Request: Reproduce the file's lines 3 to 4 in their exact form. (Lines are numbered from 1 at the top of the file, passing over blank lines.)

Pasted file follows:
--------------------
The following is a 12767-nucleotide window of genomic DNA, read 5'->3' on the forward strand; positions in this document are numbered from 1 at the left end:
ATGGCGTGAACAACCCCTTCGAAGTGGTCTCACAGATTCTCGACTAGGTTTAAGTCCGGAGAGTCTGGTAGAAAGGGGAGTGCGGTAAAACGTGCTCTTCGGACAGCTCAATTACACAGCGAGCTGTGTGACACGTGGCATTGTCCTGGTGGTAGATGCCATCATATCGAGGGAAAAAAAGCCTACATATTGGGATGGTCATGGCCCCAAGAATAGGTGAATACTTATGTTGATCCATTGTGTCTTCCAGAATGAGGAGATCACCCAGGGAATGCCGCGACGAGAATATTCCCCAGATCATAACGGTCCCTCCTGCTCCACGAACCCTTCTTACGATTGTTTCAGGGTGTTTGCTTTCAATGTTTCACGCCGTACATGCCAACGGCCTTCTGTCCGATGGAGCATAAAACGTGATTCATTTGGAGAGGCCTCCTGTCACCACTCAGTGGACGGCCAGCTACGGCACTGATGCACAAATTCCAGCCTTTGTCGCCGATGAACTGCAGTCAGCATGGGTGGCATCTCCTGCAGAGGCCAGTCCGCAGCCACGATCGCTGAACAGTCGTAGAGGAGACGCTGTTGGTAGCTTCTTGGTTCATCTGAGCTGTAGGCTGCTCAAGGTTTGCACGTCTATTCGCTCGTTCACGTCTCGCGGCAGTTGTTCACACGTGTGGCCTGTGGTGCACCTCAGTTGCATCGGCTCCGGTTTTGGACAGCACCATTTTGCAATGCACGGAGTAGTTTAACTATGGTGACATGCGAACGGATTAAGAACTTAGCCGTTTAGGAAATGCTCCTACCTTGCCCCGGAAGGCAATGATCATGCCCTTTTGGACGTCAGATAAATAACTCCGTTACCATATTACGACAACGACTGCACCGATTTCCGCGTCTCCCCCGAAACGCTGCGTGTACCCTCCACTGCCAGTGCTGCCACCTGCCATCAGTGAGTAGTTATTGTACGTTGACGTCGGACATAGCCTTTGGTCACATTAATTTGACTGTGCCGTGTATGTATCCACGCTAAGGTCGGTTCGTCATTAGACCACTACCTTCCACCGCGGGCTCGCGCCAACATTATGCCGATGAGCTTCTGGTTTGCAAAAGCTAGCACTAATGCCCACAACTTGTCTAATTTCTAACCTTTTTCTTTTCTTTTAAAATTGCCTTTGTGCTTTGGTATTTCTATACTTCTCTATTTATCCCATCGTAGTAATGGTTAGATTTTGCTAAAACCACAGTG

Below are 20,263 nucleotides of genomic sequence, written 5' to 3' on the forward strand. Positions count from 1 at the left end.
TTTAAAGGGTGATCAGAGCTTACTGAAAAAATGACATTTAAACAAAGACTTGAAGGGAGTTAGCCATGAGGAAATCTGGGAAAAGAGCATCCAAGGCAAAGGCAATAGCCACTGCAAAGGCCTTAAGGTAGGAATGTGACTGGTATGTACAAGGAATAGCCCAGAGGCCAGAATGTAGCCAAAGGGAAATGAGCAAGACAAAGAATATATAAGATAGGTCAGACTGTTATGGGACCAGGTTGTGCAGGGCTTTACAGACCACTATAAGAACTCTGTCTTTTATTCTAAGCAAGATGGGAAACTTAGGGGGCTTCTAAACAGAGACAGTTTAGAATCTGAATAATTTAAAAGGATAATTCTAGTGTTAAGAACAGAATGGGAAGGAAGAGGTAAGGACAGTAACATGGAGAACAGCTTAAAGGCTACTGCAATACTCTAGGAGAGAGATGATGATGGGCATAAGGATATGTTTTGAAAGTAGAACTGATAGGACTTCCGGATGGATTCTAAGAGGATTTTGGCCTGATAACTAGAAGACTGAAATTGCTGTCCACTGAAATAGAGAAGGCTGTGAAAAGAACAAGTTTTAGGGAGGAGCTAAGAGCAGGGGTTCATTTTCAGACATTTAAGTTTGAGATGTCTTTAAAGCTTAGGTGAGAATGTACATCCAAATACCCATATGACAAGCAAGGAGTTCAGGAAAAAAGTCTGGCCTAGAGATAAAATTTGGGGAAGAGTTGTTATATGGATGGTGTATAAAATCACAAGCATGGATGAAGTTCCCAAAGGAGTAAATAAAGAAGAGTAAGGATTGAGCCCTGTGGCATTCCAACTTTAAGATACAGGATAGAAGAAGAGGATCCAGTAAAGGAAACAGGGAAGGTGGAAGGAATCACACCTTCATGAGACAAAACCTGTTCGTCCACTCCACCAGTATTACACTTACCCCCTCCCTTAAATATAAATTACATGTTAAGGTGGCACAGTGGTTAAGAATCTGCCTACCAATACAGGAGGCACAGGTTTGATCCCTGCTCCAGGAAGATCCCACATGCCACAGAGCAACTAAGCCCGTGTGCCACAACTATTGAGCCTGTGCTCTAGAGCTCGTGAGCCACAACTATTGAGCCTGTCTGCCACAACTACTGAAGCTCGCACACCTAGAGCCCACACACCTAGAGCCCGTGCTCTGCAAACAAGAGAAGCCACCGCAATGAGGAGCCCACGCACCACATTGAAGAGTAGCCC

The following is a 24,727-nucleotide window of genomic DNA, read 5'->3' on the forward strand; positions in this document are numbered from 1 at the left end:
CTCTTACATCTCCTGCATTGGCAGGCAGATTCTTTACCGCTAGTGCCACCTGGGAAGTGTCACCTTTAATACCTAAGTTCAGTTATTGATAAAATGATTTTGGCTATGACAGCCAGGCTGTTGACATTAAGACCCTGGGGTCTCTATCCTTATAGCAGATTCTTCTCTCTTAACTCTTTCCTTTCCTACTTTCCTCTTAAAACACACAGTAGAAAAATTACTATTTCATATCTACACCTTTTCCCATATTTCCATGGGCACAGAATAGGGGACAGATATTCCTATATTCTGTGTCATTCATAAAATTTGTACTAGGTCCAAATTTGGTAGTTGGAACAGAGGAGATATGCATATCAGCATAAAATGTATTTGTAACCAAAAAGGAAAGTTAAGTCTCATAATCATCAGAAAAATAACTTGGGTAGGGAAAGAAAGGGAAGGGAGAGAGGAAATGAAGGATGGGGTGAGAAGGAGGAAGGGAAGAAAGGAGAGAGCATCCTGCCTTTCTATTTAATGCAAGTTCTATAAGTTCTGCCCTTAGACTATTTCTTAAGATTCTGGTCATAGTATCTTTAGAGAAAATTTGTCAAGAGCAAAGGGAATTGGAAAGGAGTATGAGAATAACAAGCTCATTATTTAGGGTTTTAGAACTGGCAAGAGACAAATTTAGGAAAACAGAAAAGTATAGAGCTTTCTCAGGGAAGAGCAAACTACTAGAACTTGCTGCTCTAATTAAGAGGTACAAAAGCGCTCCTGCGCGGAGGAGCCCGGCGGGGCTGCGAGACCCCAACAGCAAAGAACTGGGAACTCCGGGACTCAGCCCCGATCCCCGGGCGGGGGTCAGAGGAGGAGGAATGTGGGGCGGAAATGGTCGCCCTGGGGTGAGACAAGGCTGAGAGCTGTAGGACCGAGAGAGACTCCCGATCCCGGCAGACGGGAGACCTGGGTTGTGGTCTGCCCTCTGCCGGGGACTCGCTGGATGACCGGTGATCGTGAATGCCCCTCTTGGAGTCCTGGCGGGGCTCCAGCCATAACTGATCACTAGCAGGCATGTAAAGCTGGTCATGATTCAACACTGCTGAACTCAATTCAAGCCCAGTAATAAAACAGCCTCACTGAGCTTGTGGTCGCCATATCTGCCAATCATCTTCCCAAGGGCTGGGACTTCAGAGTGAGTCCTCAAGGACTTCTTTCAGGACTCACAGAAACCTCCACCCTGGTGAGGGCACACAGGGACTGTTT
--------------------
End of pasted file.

Below are 20,263 nucleotides of genomic sequence, written 5' to 3' on the forward strand. Positions count from 1 at the left end.
TTTAAAGGGTGATCAGAGCTTACTGAAAAAATGACATTTAAACAAAGACTTGAAGGGAGTTAGCCATGAGGAAATCTGGGAAAAGAGCATCCAAGGCAAAGGCAATAGCCACTGCAAAGGCCTTAAGGTAGGAATGTGACTGGTATGTACAAGGAATAGCCCAGAGGCCAGAATGTAGCCAAAGGGAAATGAGCAAGACAAAGAATATATAAGATAGGTCAGACTGTTATGGGACCAGGTTGTGCAGGGCTTTACAGACCACTATAAGAACTCTGTCTTTTATTCTAAGCAAGATGGGAAACTTAGGGGGCTTCTAAACAGAGACAGTTTAGAATCTGAATAATTTAAAAGGATAATTCTAGTGTTAAGAACAGAATGGGAAGGAAGAGGTAAGGACAGTAACATGGAGAACAGCTTAAAGGCTACTGCAATACTCTAGGAGAGAGATGATGATGGGCATAAGGATATGTTTTGAAAGTAGAACTGATAGGACTTCCGGATGGATTCTAAGAGGATTTTGGCCTGATAACTAGAAGACTGAAATTGCTGTCCACTGAAATAGAGAAGGCTGTGAAAAGAACAAGTTTTAGGGAGGAGCTAAGAGCAGGGGTTCATTTTCAGACATTTAAGTTTGAGATGTCTTTAAAGCTTAGGTGAGAATGTACATCCAAATACCCATATGACAAGCAAGGAGTTCAGGAAAAAAGTCTGGCCTAGAGATAAAATTTGGGGAAGAGTTGTTATATGGATGGTGTATAAAATCACAAGCATGGATGAAGTTCCCAAAGGAGTAAATAAAGAAGAGTAAGGATTGAGCCCTGTGGCATTCCAACTTTAAGATACAGGATAGAAGAAGAGGATCCAGTAAAGGAAACAGGGAAGGTGGAAGGAATCACACCTTCATGAGACAAAACCTGTTCGTCCACTCCACCAGTATTACACTTACCCCCTCCCTTAAATATAAATTACATGTTAAGGTGGCACAGTGGTTAAGAATCTGCCTACCAATACAGGAGGCACAGGTTTGATCCCTGCTCCAGGAAGATCCCACATGCCACAGAGCAACTAAGCCCGTGTGCCACAACTATTGAGCCTGTGCTCTAGAGCTCGTGAGCCACAACTATTGAGCCTGTCTGCCACAACTACTGAAGCTCGCACACCTAGAGCCCACACACCTAGAGCCCGTGCTCTGCAAACAAGAGAAGCCACCGCAATGAGGAGCCCACGCACCACATTGAAGAGTAGCCC